Yes. It is hard to believe. But true. It is a myth that people love new ideas. People do not accept new ideas when they see one. But that is not enough reason not to have ideas.
Read this excerpt from the book " Myths of Innovations" by author Scott Berkun.
Imagine it's 1874, and you've just invented the telephone. After hi-fiving your friend Watson, you head down to Western Union— the greatest communication company in the world—and show your work. Despite your excellent pitch (a century before Power-Point), they turn you down on the spot, call the telephone a useless toy, and show you to the door. Would you have given up? What if the next five companies turned you down? The next 25? How long would it take to lose faith in your ideas?
Fortunately, Alexander Graham Bell, the telephone's inventor, didn't listen to the folks at Western Union. He started his own business and changed the world, paving the way for the mobile phone in your pocket. Similar stories surround innovators like Google founders Larry Page and Sergey Brin, whose page rank ideas were turned down by AltaVista and Yahoo!, the dominant search companies of the day. George Lucas was told all kinds of no by every major Hollywood studio but one, for the original Star Wars screenplay. And, don't forget that Einstein's E=mc2, Galileo's sun-centered solar system, and Darwin's theory of evolution were laughed at for years by experts around the world.
Bell is often credited as the inventor, but Elisha Grey merely failed to file his patent a few hours sooner. Second, Western Union did reject Bell's proposal, but it's unclear how strong their rejection was.
Every great idea in history has the fat red stamp of rejection on its face. It's hard to see today because once ideas gain acceptance, we gloss over the hard paths they took to get there. If you scratch any innovation's surface, you'll find the scars: they've been roughed up and thrashed around—by both the masses and leading minds— before they made it into your life. Paul C. Lauterbur, winner of the Nobel Prize for coinventing MRI, explained, "you can write the entire history of science in the last 50 years in terms of papers rejected by Science or Nature." Big ideas in all fields endure dismissals, mockeries, and persecutions (for them and their creators) on their way to changing the world. Many novels in classics libraries, including James Joyce's Ulysses, Mark Twain's The Adventures of Huckleberry Finn, and J. D. Salinger's The Catcher in the Rye were banned upon publication; great minds like Socrates and Plato even rejected the idea of books at all.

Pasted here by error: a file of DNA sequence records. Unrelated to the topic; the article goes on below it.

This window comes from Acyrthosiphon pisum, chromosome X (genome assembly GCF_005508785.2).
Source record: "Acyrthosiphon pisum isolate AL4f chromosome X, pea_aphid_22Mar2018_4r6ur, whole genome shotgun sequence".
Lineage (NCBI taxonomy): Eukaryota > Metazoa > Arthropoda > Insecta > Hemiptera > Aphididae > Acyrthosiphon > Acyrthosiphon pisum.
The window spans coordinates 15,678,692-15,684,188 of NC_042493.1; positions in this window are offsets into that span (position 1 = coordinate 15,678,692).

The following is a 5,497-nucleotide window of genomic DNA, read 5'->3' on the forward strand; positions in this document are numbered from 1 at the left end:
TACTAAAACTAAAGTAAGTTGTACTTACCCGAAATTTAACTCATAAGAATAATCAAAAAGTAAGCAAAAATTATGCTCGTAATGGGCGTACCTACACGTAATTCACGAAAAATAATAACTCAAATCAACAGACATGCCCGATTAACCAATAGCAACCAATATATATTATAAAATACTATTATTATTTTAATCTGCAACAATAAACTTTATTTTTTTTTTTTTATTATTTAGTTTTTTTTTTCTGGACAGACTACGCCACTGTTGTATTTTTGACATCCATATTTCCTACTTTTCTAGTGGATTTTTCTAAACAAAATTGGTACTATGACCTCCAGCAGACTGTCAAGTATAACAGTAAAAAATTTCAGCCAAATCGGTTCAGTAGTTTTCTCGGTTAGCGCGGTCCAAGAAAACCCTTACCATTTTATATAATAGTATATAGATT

The love of new ideas is a myth: we prefer ideas only after others have tested them. We confuse truly new ideas with good ideas that have already been proven, which just happen to be new to us. Even innovators themselves read movie reviews, consult Zagat restaurant ratings, and shop at IKEA, distributing the burden of dealing with new ideas. How did you choose your apartment, your beliefs, or even this book? We reuse ideas and opinions all the time, rarely committing to the truly new. But we should be proud; it's smart. Why not recycle good ideas and information? Why not take advantage of the conclusions other people have made to efficiently separate what's good and safe from what's bad and dangerous? Innovation is expensive: no one wants to pay the price for ideas that turn out to be not quite ready for prime time.
There is an evolutionary advantage in this fear of new things. Any ancestors who compulsively jumped over every newly discovered cliff or ate only scary looking plants died off quickly. We happily let brave souls like Magellan, Galileo, and Neil Armstrong take intellectual and physical risks on our behalf, watching from a safe distance, following behind (or staying away) once we know the results. Innovators are the test pilots of life, taking big chances so we don't have to. Even early adopters, people who thrive on using the latest things, are at best adventurous consumers, not creators. They rarely take the same risks on unproven ideas as the innovators themselves.
The secret tragedy of innovators is that their desire to improve the world is rarely matched by support from the people they hope to help.
How true this analysis is! Genuine innovative ideas do face tremendous resistance and non-belief. People just do not want to accept innovations, unless they are tested and proven. This brings up the critical question we raised in the last post. Can we afford to wait long enough for people to accept our ideas? How do we carry our ideas on EduNXt forward when people do not support our thinking? When we face resistance? Think about it.